41 min

The Shoe Boy: A Trapline Memoir by Duncan McCue Storykeepers Podcast

    • Books

We're very pleased to welcome journalist Lenny Carpenter to the show this month to talk about Duncan McCue's The Shoe Boy: A Trapline Memoir. Lenny chatted with Jennifer about his journalism background and upbringing in the James Bay region and how he related with McCue's book. The Shoe Boy is a coming-of-age memoir that documents the renowned journalist's time as a teen on the east side of James Bay.

More on The Shoe Boy:

https://www.ubcpress.ca/the-shoe-boy

More on Lenny Carpenter:

Lenny Carpenter is an Omushkego (Swampy Cree) writer based in Timmins, Ont. He is a member of Attawapiskat First Nation raised in the James Bay community of Moosonee. Lenny has experience in journalism, primarily as a reporter and editor/publisher with Wawatay News covering First Nations in northern Ontario. He has experience in media development from when he was the Indigenous Reporters Program manager with Journalists for Human Rights. The program was aimed at increasing the number of Indigenous voices in Canadian media and educating non-Indigenous media on improving their coverage. Lenny is a graduate of the Film Production program at Confederation College and was the festival director of the B’iindigaate Indigenous Film Festival in 2013.
Lenny is currently a Gladue writer with Nishnawbe Aski Legal Services, producing Gladue reports for members of Nishnawbe Aski Nation communities facing sentencing.

We're very pleased to welcome journalist Lenny Carpenter to the show this month to talk about Duncan McCue's The Shoe Boy: A Trapline Memoir. Lenny chatted with Jennifer about his journalism background and upbringing in the James Bay region and how he related with McCue's book. The Shoe Boy is a coming-of-age memoir that documents the renowned journalist's time as a teen on the east side of James Bay.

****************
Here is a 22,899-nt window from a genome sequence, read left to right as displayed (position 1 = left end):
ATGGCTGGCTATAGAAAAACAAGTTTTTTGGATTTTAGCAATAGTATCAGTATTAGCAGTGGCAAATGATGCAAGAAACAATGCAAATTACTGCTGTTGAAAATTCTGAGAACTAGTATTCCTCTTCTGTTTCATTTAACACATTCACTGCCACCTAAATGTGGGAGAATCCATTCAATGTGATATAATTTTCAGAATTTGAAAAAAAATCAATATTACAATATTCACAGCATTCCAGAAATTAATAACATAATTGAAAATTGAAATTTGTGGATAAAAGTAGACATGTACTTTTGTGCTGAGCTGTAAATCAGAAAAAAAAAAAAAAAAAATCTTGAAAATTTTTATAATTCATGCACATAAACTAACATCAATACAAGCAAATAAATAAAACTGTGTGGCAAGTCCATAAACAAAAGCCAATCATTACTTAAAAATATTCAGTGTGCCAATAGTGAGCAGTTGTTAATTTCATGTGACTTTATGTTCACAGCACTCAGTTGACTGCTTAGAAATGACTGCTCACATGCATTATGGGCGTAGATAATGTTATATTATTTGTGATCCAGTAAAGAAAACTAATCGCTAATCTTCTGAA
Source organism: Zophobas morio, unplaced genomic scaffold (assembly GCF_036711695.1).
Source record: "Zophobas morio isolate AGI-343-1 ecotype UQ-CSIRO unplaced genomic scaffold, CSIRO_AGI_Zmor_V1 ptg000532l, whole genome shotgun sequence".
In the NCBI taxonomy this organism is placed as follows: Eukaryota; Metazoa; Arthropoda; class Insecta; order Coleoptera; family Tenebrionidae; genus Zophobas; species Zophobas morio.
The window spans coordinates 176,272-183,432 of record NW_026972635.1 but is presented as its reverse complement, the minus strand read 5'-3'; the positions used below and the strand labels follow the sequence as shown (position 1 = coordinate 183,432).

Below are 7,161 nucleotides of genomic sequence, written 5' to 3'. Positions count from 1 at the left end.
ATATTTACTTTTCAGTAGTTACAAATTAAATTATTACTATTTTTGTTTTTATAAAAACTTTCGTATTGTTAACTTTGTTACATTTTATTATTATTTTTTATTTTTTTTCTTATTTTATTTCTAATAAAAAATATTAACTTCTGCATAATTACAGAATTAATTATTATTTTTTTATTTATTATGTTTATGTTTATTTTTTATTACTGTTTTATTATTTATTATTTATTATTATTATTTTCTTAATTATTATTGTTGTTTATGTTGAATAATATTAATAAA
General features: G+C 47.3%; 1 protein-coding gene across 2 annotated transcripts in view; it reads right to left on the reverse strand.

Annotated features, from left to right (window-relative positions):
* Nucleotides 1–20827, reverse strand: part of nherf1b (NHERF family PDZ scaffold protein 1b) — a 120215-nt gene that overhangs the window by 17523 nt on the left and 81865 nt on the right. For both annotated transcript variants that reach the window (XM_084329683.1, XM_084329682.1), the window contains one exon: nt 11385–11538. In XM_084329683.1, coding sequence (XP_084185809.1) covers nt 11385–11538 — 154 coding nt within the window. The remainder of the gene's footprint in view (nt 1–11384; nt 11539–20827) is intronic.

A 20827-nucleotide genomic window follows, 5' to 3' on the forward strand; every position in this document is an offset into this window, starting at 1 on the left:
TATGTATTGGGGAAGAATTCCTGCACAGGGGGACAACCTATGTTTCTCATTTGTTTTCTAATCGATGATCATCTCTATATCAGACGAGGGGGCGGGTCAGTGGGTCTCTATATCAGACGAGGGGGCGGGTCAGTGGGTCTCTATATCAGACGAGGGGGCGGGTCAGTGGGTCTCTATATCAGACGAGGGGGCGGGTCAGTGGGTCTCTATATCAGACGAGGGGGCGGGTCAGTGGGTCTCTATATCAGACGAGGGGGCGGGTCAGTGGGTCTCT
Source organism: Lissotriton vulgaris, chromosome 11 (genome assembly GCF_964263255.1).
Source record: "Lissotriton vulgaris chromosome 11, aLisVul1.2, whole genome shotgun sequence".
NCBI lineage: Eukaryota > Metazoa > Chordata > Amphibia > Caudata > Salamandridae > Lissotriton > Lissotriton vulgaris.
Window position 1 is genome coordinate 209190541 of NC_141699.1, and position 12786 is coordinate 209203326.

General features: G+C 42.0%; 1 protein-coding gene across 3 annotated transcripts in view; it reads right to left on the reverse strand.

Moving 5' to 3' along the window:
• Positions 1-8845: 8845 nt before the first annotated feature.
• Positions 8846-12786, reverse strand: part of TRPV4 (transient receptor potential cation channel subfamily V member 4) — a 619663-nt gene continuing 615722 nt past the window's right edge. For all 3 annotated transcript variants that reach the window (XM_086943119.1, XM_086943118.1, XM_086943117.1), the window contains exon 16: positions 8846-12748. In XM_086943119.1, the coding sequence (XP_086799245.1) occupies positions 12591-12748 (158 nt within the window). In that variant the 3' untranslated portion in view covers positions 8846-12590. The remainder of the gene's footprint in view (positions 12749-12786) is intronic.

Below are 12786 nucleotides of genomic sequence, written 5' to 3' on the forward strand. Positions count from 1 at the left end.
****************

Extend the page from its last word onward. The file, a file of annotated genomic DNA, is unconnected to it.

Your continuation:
More on The Shoe Boy:

https://www.ubcpress.ca/the-shoe-boy

More on Lenny Carpenter:

Lenny Carpenter is an Omushkego (Swampy Cree) writer based in Timmins, Ont. He is a member of Attawapiskat First Nation raised in the James Bay community of Moosonee. Lenny has experience in journalism, primarily as a reporter and editor/publisher with Wawatay News covering First Nations in northern Ontario. He has experience in media development from when he was the Indigenous Reporters Program manager with Journalists for Human Rights. The program was aimed at increasing the number of Indigenous voices in Canadian media and educating non-Indigenous media on improving their coverage. Lenny is a graduate of the Film Production program at Confederation College and was the festival director of the B’iindigaate Indigenous Film Festival in 2013.
Lenny is currently a Gladue writer with Nishnawbe Aski Legal Services, producing Gladue reports for members of Nishnawbe Aski Nation communities facing sentencing.

41 min